Published in conjunction with an exhibition held at the National Museum of Women in the Arts, Washington, D.C., Oct. 9, 1997-Jan. 11, 1998 and at the Heard Museum, Phoenix, Feb. 18-Apr. 18, 1998.
Also issued online.
NMAI copy 39088018754598 Gift of Patricia Campbell.
NMAI copy 39088019861947 from the library of H. Paul and Jane R. Friesema.
Matriarchs -- Matrilineal line -- Avant-garde
Primarily a women's art, American Indian pottery reflects a heritage of powerful social, religious, and aesthetic values. Even now, modern American Indian women use the clay, paint, and fire of pottery making to express themselves, creating designs that range from dutifully traditional to strikingly original. This book - written in conjunction with one of the most important exhibitions of American Indian pottery ever mounted - provides an in-depth look at a unique North American art form.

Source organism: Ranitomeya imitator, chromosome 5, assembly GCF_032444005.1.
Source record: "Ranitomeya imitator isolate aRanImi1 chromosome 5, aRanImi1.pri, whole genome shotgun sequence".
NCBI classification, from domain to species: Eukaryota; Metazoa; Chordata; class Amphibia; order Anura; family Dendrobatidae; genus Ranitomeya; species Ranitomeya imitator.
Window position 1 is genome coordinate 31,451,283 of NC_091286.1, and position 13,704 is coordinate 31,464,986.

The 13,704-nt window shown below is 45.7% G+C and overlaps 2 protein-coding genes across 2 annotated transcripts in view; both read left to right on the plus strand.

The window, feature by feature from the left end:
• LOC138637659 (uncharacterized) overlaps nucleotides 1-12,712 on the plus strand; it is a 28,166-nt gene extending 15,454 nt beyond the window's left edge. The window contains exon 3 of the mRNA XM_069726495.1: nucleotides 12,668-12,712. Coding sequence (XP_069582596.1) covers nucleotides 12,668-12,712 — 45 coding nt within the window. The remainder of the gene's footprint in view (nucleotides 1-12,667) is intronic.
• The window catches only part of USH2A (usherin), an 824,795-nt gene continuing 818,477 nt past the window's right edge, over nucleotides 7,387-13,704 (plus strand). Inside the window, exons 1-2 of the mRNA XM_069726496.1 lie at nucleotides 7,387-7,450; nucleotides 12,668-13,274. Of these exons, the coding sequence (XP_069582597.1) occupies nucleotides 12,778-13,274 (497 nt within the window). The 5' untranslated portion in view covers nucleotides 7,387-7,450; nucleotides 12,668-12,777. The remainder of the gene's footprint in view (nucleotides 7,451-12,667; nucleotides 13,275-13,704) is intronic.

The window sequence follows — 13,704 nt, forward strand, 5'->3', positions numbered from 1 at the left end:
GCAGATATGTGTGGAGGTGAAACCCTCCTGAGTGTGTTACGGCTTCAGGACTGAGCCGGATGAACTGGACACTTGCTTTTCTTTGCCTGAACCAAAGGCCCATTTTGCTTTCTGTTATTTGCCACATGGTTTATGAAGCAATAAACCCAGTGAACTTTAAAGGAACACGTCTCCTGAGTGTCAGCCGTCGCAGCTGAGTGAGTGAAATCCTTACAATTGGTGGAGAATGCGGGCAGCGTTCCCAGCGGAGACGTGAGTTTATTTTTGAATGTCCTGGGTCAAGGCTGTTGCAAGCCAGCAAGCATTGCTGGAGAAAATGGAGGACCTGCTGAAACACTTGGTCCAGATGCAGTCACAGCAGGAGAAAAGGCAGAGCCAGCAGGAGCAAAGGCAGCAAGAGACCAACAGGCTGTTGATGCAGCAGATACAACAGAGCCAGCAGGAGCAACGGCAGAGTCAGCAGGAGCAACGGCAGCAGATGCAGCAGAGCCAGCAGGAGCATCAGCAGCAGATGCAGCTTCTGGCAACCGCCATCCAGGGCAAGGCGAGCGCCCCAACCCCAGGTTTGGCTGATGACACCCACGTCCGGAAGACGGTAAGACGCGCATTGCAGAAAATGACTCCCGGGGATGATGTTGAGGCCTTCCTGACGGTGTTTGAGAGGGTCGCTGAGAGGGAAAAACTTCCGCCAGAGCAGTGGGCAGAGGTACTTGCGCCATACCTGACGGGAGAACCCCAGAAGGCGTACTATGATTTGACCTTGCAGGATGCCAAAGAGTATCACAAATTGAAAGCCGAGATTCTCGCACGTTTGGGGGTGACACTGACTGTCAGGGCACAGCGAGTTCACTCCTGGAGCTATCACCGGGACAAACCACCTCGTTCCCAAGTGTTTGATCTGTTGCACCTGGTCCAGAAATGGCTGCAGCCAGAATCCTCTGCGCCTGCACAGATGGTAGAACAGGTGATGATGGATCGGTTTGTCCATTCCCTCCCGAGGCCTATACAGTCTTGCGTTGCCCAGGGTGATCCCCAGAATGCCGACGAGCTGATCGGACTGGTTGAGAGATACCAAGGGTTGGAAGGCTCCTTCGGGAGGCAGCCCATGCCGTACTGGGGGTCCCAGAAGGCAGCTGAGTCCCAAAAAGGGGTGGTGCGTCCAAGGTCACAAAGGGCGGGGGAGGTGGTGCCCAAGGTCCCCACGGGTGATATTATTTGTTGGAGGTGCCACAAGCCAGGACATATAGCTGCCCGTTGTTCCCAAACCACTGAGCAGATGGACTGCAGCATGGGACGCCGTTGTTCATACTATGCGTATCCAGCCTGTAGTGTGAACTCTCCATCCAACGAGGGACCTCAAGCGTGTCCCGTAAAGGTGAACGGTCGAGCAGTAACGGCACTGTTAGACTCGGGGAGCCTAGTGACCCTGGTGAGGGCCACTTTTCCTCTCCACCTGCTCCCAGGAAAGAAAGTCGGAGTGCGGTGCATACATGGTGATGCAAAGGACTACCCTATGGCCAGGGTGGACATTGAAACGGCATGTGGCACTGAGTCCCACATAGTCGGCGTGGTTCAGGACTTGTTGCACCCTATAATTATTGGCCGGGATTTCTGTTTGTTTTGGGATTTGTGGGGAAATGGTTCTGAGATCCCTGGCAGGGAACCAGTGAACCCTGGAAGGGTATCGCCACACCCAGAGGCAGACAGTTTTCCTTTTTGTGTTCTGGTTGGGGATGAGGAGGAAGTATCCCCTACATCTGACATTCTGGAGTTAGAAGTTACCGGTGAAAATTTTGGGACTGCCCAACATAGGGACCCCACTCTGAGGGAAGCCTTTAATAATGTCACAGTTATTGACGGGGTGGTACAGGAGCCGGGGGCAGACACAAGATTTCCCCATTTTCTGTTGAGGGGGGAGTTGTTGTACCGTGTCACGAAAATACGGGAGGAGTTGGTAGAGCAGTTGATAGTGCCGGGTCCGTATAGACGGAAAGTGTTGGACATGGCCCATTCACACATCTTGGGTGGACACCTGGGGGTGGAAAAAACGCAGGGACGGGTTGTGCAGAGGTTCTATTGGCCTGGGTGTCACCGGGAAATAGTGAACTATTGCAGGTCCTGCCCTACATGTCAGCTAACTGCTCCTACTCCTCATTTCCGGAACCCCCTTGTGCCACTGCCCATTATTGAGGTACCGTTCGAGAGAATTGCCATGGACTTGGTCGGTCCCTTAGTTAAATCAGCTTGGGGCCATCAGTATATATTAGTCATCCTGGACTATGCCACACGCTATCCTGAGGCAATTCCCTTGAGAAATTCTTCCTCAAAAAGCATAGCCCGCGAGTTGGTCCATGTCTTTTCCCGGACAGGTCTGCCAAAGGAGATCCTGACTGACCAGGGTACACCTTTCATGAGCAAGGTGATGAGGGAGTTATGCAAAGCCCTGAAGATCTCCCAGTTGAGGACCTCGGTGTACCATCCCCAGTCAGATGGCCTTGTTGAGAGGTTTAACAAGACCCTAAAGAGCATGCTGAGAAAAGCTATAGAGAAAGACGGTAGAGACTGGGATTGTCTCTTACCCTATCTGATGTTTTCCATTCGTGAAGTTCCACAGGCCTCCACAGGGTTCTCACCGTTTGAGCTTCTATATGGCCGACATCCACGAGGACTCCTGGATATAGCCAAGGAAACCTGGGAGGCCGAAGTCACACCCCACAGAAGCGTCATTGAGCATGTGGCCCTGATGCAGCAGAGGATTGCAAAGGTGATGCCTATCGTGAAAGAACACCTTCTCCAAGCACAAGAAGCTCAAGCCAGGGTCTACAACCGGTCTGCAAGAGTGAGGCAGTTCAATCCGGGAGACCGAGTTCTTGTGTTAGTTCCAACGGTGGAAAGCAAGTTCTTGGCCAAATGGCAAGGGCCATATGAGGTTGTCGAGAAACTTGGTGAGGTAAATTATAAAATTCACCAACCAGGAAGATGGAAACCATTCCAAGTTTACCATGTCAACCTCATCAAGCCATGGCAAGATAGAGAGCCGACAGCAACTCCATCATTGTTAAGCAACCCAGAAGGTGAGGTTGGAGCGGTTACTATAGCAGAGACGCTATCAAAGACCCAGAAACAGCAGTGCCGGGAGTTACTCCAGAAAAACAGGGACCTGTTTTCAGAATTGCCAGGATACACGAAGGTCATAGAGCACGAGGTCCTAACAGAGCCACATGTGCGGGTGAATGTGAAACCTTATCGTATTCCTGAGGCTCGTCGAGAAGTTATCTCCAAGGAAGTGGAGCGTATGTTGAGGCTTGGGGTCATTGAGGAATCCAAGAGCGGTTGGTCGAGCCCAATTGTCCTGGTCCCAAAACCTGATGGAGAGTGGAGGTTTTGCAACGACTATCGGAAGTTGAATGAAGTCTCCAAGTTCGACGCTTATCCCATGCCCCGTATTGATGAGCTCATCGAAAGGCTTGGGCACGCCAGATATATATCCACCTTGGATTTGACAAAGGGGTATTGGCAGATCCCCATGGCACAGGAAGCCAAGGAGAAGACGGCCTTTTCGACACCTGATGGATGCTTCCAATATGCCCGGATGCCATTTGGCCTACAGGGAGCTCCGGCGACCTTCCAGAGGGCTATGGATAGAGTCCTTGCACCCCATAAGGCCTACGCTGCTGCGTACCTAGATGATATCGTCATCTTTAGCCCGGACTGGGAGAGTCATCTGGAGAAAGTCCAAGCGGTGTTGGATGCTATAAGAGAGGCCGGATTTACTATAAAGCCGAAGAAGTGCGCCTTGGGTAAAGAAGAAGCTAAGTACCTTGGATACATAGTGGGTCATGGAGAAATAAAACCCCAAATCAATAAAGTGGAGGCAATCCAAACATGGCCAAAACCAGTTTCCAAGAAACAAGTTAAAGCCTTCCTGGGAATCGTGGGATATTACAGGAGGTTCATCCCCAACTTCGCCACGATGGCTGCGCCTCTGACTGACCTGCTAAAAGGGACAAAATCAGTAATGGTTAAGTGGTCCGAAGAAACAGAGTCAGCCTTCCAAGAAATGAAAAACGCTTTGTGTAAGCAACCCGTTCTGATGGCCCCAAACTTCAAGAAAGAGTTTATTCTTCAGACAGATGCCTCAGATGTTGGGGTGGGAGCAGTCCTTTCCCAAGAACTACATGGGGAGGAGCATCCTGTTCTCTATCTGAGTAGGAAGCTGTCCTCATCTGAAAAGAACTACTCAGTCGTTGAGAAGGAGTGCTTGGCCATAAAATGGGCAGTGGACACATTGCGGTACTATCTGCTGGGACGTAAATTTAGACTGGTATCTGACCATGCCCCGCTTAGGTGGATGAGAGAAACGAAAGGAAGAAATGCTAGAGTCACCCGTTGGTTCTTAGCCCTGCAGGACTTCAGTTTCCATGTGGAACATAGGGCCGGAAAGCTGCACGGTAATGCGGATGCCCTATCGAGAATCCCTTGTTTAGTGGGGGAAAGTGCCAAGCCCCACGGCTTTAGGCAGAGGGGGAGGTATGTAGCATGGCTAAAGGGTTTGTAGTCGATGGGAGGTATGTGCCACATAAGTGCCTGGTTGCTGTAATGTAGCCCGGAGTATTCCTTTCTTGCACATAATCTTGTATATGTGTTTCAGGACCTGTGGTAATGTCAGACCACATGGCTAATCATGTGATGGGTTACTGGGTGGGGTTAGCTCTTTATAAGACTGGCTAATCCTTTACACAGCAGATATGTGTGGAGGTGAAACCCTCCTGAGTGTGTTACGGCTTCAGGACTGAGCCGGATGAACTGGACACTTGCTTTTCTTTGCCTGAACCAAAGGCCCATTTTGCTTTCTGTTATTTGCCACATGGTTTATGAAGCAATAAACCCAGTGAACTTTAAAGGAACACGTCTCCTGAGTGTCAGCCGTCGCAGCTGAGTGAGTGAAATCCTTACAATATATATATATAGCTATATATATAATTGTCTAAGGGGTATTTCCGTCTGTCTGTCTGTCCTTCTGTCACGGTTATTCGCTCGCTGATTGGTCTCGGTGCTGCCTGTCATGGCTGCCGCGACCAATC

The text and lavish illustrations focus on the American Indian women who have maintained and expanded the art in the twentieth century: the craft's six well-known matriarchs (including Lucy M. Lewis and Maria Martinez), family members who followed in their footsteps, and women working in the avant-garde. The author - herself a potter, with longstanding personal ties to the century's most important American Indian clay artists - personally introduces these remarkable women. In informal interviews, they explain their working methods and their aesthetic visions, allowing rare and surprisingly intimate glimpses into the fulfillment they gain from working the stuff of the earth into beautiful new forms.